Biotech Stocks Review: Seattle Genetics Sells Cancer Drug To Genentech

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Includes: ALKS, AZN, CEPH, DVAX, MYGN, NBIX, RHHBY, SGEN, VXGN, WYE
by: Centient Biotech Investor

Seattle Genetics (NASDAQ:SGEN) will partner with Genentech (Private:DNA) to complete development of its multiple myeloma drug. SGN-40 is a monoclonal antibody in Phase I and II trials for chronic lymphocytic leukemia and non-Hodgkin’s lymphoma, in addition to multiple myeloma. Genentech paid $60 million upfront for the program, and the big biotech will make up to $800 million in milestone payments, plus an escalating double-digit royalty on the compound. Genentech will also fund research and the clinical trials already underway. Seattle Genetics will have an option to co-promote the drug in the US. SGN-40 targets the CD40 antigen, which is highly expressed on most B lineage hematologic malignancies and is also found on many types of solid tumors. In Phase I tests, the compound was well-tolerated and produced antitumor activity in non-Hodgkin’s lymphoma patients. Seattle Genetics moved up 24% on the news, climbing $1.27 to $6.56.

Dynavax (NASDAQ:DVAX) disappointed investors with news that a trial of ragweed allergy drug Tolamba did not encounter any significant ragweed disease. Neither the placebo arm nor the active drug cohort showed any increase in their total nasal symptom scores (TNSS). The results came from one-year interim data in the two-year trial, which continues. The upshot is that, thus far, the effectiveness of Tolamba remains unproved, even though Dynavax has spent the money to conduct the trial. Dynavax watched 30% of its value disappear today. It fell $2.58 to $5.96.

Cephalon (NASDAQ:CEPH) announced that Fentora, a fentanyl buccal tablet, was effective in opioid tolerant patients with neuropathic pain. The data came from a Phase III trial. Because of its buccal delivery, the onset of pain relief was a short 10 minutes. Fentora is already approved for breakthrough cancer pain. Cephalon gained $1.41 to end at $71.16.

Alkermes (NASDAQ:ALKS) will supply AIR inhaled insulin to Lilly (NYSE:LLY) under a new manufacturing agreement. The two companies are developing the drug jointly. Lilly will pay for Alkermes to expand its manufacturing facility so that it can meet post-launch demand. AIR is currently in Phase III trials for type 1 and type 2 diabetes. Alkermes was 22 cents higher at $13.80.

Catalyst Biosciences signed a deal with Wyeth (WYE) that could be worth up to $100 million plus royalties. Catalyst will use its Alterase therapeutics platform, which consists of engineered human proteases, to develop drugs for two targets, one for metabolic disease and the other in oncology. Wyeth will be responsible for development and commercialization. Catalyst has gotten to this point on just $40 million in venture capital. Wyeth inched up 3 cents to $51.38.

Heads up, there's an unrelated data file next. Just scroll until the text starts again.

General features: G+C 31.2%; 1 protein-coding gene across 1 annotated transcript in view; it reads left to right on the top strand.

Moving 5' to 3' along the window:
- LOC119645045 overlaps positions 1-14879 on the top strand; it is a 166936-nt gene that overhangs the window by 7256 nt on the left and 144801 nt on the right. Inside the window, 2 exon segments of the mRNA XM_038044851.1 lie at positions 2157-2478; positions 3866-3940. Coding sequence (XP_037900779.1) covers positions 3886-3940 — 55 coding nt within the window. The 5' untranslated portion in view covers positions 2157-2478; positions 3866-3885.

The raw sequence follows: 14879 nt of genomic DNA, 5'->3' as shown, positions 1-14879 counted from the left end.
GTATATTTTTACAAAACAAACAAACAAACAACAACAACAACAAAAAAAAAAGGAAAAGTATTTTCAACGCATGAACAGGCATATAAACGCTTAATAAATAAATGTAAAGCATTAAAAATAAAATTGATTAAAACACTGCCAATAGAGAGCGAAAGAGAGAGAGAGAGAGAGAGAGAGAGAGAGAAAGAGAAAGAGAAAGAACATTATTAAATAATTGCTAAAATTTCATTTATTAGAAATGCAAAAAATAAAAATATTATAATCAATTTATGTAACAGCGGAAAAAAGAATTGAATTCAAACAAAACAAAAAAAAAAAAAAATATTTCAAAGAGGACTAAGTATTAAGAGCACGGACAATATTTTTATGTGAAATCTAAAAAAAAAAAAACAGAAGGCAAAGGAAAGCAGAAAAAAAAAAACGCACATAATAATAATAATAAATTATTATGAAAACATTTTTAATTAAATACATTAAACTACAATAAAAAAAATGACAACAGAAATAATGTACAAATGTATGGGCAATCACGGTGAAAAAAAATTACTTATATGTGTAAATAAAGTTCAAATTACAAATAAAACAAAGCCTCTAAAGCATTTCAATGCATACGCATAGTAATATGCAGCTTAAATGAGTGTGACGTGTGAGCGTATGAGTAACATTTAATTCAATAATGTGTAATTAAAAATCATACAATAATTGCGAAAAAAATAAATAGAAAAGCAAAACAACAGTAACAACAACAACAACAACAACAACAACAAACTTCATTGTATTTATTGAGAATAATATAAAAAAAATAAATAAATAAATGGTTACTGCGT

Neurocrine Biosciences (NASDAQ:NBIX) reported positive Phase II results from its endometriosis drug. NBI-56418 is a nonpeptide Gonadotropin-Releasing Hormone (GnRH) receptor antagonist that gave evidence of both safety and efficacy in this second Phase II test, showing proof of concept. Using the Composite Pelvic Sign and Symptoms Score (CPSSS) as the primary endpoint, the compound reduced scores by approximately 50% after 12 weeks. Despite the good news, Neurocrine fell 33 cents to $10.33.

MedImmune (MEDI) received FDA approval for a refrigerated version of its inhaled FluMist vaccine. Previously, FluMist had to be frozen. MedImmune will begin marketing the new drug in the 2007-8 flu season later this year. MedImmune slipped 7 cents lower to $34.25.

In a Phase II trial, a prostate cancer drug from Myriad Genetics (NASDAQ:MYGN) failed to produce a benefit that was a statistically significant improvement over the placebo. Myriad will abandon any further development of the drug, known as MPC-7869 (R-flurbiprofen). Myriad took the news well, dropping just 14 cents to $31.42.

VaxGen (OTC:VXGN) reduced its employee roster by half and also slashed its expenditures by 50% to $3 million per month. The company has retained Lazard Freres to find a buyer. The cutbacks follow its loss last month of an $877 million contract to supply the US government stockpile with anthrax vaccine. The company’s long-time CEO and President, Lance K. Gordon, also left his post, though he remains an advisor to the company.

Biotech began the new week with a small loss. The Centient Biotech 200™ slipped 3 points lower to 3986, a drop of .07%. The broad market moved up modestly, with the S&P 500 higher by .22% while Nasdaq gained .16%.

Disclosure: Centient management holds a position in Genentech shares and does consulting work for Genentech.